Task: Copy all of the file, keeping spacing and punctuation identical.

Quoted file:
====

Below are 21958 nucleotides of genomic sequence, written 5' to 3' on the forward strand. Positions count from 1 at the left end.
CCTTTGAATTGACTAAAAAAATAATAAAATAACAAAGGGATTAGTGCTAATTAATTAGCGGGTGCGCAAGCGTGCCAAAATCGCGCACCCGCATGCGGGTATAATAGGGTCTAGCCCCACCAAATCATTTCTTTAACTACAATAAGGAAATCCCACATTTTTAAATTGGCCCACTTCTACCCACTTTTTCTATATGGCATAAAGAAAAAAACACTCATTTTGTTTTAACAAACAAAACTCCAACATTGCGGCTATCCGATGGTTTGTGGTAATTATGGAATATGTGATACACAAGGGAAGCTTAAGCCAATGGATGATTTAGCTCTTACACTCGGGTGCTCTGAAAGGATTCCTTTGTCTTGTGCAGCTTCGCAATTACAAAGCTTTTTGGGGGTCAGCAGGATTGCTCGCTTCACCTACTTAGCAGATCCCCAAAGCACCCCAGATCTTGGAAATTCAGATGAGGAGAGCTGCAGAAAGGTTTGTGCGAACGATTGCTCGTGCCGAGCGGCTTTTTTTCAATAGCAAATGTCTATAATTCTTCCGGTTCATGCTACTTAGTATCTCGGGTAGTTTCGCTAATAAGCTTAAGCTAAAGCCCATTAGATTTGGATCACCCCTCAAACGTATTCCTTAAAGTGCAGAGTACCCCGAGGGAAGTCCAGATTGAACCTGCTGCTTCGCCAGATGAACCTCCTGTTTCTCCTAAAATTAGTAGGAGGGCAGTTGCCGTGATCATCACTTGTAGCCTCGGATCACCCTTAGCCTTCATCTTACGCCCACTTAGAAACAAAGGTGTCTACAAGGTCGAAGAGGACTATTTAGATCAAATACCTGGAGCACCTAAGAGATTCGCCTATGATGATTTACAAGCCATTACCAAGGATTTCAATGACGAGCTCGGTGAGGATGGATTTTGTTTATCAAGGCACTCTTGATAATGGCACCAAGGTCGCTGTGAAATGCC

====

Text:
Below are 21958 nucleotides of genomic sequence, written 5' to 3' on the forward strand. Positions count from 1 at the left end.
CCTTTGAATTGACTAAAAAAATAATAAAATAACAAAGGGATTAGTGCTAATTAATTAGCGGGTGCGCAAGCGTGCCAAAATCGCGCACCCGCATGCGGGTATAATAGGGTCTAGCCCCACCAAATCATTTCTTTAACTACAATAAGGAAATCCCACATTTTTAAATTGGCCCACTTCTACCCACTTTTTCTATATGGCATAAAGAAAAAAACACTCATTTTGTTTTAACAAACAAAACTCCAACATTGCGGCTATCCGATGGTTTGTGGTAATTATGGAATATGTGATACACAAGGGAAGCTTAAGCCAATGGATGATTTAGCTCTTACACTCGGGTGCTCTGAAAGGATTCCTTTGTCTTGTGCAGCTTCGCAATTACAAAGCTTTTTGGGGGTCAGCAGGATTGCTCGCTTCACCTACTTAGCAGATCCCCAAAGCACCCCAGATCTTGGAAATTCAGATGAGGAGAGCTGCAGAAAGGTTTGTGCGAACGATTGCTCGTGCCGAGCGGCTTTTTTTCAATAGCAAATGTCTATAATTCTTCCGGTTCATGCTACTTAGTATCTCGGGTAGTTTCGCTAATAAGCTTAAGCTAAAGCCCATTAGATTTGGATCACCCCTCAAACGTATTCCTTAAAGTGCAGAGTACCCCGAGGGAAGTCCAGATTGAACCTGCTGCTTCGCCAGATGAACCTCCTGTTTCTCCTAAAATTAGTAGGAGGGCAGTTGCCGTGATCATCACTTGTAGCCTCGGATCACCCTTAGCCTTCATCTTACGCCCACTTAGAAACAAAGGTGTCTACAAGGTCGAAGAGGACTATTTAGATCAAATACCTGGAGCACCTAAGAGATTCGCCTATGATGATTTACAAGCCATTACCAAGGATTTCAATGACGAGCTCGGTGAGGATGGATTTTGTTTATCAAGGCACTCTTGATAATGGCACCAAGGTCGCTGTGAAATGCC